In Broadcast - January 2014 - 60
I N T E R N A T I O N A L
WWW.INBROADCAST.COM | ISSUE 27 - JANUARY 2014
N E W S
Technology In Broadcast Journalism
EVS examines the rapidly evolving world
of news broadcasting...
By Henry Alexander
SVP EVS Entertainment
& News Divisions
t's no secret that the news business
has changed dramatically in recent
years. News content now comes in
from an ever wider range of sources.
The competition has thus become
ﬁerce and so it's a race to get your
content where it matters, ﬁrst and
fast. And from the technical side,
it's about being able to do more
with less, faster.
Social media is increasingly
fuelling the broadcast arena, and that
certainly doesn't exclude news. The
question is how do you seamlessly
integrate content coming from the
ﬁeld, web, and studio/agency into
a coherent package? And more
importantly, how do you get it into
your platforms and systems, and out
again into the various platforms that
you broadcast or publish to quickly?
On the technology side of things,
how do you deal with content in
numerous different formats - and
technical quality - coming from any
variety of places?
EVS see media formats as
irrelevant to the viewer. Just as in
sports, a news audience just wants
to see the most relevant parts of the
story - sometimes that's in crystal
clear HD, sometimes its shaky mobile
EVS is behind Fox Sport's new workﬂow
phone footage from YouTube.
Broadcasters have to integrate
differing sources and qualities of
content. They therefore need tools
that allow them to use content
from any source, so they can tell a
compelling story, fast.
Once you've built that award
winning story, there can be issues
distributing it. Getting your valuable
content back out to your online and
social media outlets can be a pain
even with the correct formats. You
have to be sure you're exporting
to the right place - against a very
short timeline. To keep pace with
the needs of live news, technology
platforms need to provide easy, endto-end management of content, no
matter where it comes from or where
it's going to.
With thousands of outlets to push
content to, and millions of voices
competing for attention, it can be
hard to differentiate yourself. Having
the right technology in place is key
to guaranteeing greater immediacy -
which is what consumers want.
The news cycle continuously
evolves, but the newsroom hasn't
Production of news and sports has undergone radical changes
changed much since its conception.
Initially a centralised newsroom was
important - the journalists had to be
in close proximity to the devices that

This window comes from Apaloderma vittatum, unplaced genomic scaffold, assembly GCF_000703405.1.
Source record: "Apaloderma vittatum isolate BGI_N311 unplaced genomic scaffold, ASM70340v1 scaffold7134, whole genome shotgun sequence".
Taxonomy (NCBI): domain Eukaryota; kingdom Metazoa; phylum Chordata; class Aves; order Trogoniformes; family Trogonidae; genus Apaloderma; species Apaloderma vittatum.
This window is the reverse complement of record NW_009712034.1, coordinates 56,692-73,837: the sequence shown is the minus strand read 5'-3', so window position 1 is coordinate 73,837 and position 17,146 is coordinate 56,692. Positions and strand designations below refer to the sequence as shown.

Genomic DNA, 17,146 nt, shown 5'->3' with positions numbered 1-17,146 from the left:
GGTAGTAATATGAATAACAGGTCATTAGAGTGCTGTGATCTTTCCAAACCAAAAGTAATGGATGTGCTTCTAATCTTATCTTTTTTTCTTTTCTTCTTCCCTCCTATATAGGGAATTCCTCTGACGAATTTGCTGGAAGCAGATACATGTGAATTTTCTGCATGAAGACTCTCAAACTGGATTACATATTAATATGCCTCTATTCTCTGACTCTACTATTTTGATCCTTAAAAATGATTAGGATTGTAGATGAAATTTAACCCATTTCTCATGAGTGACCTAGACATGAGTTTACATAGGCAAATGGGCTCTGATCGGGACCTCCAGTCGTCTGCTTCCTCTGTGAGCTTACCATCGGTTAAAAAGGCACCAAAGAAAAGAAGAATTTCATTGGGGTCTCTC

helped create and distributed their
content. News reporting has moved
from having correspondents out to
the ﬁeld to the use of ﬂyaways to get
reports in from different locations.
Now we've progressed to the one
man reporting crew.
At present, a common process is
for journalists to shoot in the ﬁeld,
return to base to edit (or send the
rushes via satellite or FTP) then cut
locally. This requires some sort of
ﬁeld editing gear, a laptop-based NLE
system (eg, FCP, Avid or Adobe). If
you're delivering a package or rushes,
they'll need to be checked, QC'd,
tweaked, and have the voice-over
and graphics inserted at HQ. Finally it
gets inserted into the NRCS rundown
and topped and tailed, because you
can't do that from the field.
The process is long-winded, costly
and cumbersome. As broadcasters
try to do more and more with less
resources, remote production
technology will play a growing role
in broadcast journalism.
Why make a graphics guy and NLE
editor commute into the ofﬁce if they
can work on content simultaneously
from any location, even at home?
It can reduce onsite costs and
increase access to specialists. Why
store archive material at the studio
if you can access it from anywhere?
An offsite location would be more
secure and cheaper.
In short we need to evolve the way
news is created, with a vision across
all platforms as the destination for
content, not just broadcast. By
mastering digital and harnessing
the right technology, content can
be created and published outside
of the timelines associated with
You can build a story online and
iterate upon it across the day and
then present the best bits during
your main evening news broadcast.
This means broadcasters can reach
audiences with the latest information
as it happens, in effect turning your
operation into a rolling news channel
without a channel.
And looking to the future if we are
to follow the trends of the IT and
business world then we can expect
the 'cloudiﬁcation' of everything.
Sufﬁce to say EVS is starting to
build technology that works in